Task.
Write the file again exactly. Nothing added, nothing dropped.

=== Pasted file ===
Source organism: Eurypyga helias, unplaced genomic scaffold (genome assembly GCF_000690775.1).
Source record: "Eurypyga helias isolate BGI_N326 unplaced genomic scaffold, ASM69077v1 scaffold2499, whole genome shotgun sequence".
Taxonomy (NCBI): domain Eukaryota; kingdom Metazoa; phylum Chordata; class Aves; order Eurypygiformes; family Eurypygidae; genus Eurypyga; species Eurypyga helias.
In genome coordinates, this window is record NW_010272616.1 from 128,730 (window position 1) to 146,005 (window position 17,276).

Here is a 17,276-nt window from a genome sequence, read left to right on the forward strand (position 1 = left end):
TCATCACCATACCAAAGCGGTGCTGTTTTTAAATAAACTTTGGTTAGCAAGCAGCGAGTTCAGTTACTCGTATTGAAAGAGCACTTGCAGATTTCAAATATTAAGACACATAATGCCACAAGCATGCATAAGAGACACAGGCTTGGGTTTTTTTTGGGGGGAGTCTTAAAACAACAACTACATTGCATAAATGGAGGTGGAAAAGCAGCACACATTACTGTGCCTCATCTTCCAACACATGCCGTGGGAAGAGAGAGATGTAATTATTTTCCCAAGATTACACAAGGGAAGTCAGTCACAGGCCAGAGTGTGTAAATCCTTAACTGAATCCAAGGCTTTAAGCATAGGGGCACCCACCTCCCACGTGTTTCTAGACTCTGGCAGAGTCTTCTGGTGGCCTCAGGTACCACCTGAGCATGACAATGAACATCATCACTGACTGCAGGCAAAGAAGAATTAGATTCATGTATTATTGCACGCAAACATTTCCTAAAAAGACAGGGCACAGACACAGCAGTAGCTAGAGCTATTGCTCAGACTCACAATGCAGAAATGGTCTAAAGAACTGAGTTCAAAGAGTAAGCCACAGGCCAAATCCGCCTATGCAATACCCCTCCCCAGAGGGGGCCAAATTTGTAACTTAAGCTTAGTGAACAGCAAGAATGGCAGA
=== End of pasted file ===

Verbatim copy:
Source organism: Eurypyga helias, unplaced genomic scaffold (genome assembly GCF_000690775.1).
Source record: "Eurypyga helias isolate BGI_N326 unplaced genomic scaffold, ASM69077v1 scaffold2499, whole genome shotgun sequence".
Taxonomy (NCBI): domain Eukaryota; kingdom Metazoa; phylum Chordata; class Aves; order Eurypygiformes; family Eurypygidae; genus Eurypyga; species Eurypyga helias.
In genome coordinates, this window is record NW_010272616.1 from 128,730 (window position 1) to 146,005 (window position 17,276).

Here is a 17,276-nt window from a genome sequence, read left to right on the forward strand (position 1 = left end):
TCATCACCATACCAAAGCGGTGCTGTTTTTAAATAAACTTTGGTTAGCAAGCAGCGAGTTCAGTTACTCGTATTGAAAGAGCACTTGCAGATTTCAAATATTAAGACACATAATGCCACAAGCATGCATAAGAGACACAGGCTTGGGTTTTTTTTGGGGGGAGTCTTAAAACAACAACTACATTGCATAAATGGAGGTGGAAAAGCAGCACACATTACTGTGCCTCATCTTCCAACACATGCCGTGGGAAGAGAGAGATGTAATTATTTTCCCAAGATTACACAAGGGAAGTCAGTCACAGGCCAGAGTGTGTAAATCCTTAACTGAATCCAAGGCTTTAAGCATAGGGGCACCCACCTCCCACGTGTTTCTAGACTCTGGCAGAGTCTTCTGGTGGCCTCAGGTACCACCTGAGCATGACAATGAACATCATCACTGACTGCAGGCAAAGAAGAATTAGATTCATGTATTATTGCACGCAAACATTTCCTAAAAAGACAGGGCACAGACACAGCAGTAGCTAGAGCTATTGCTCAGACTCACAATGCAGAAATGGTCTAAAGAACTGAGTTCAAAGAGTAAGCCACAGGCCAAATCCGCCTATGCAATACCCCTCCCCAGAGGGGGCCAAATTTGTAACTTAAGCTTAGTGAACAGCAAGAATGGCAGA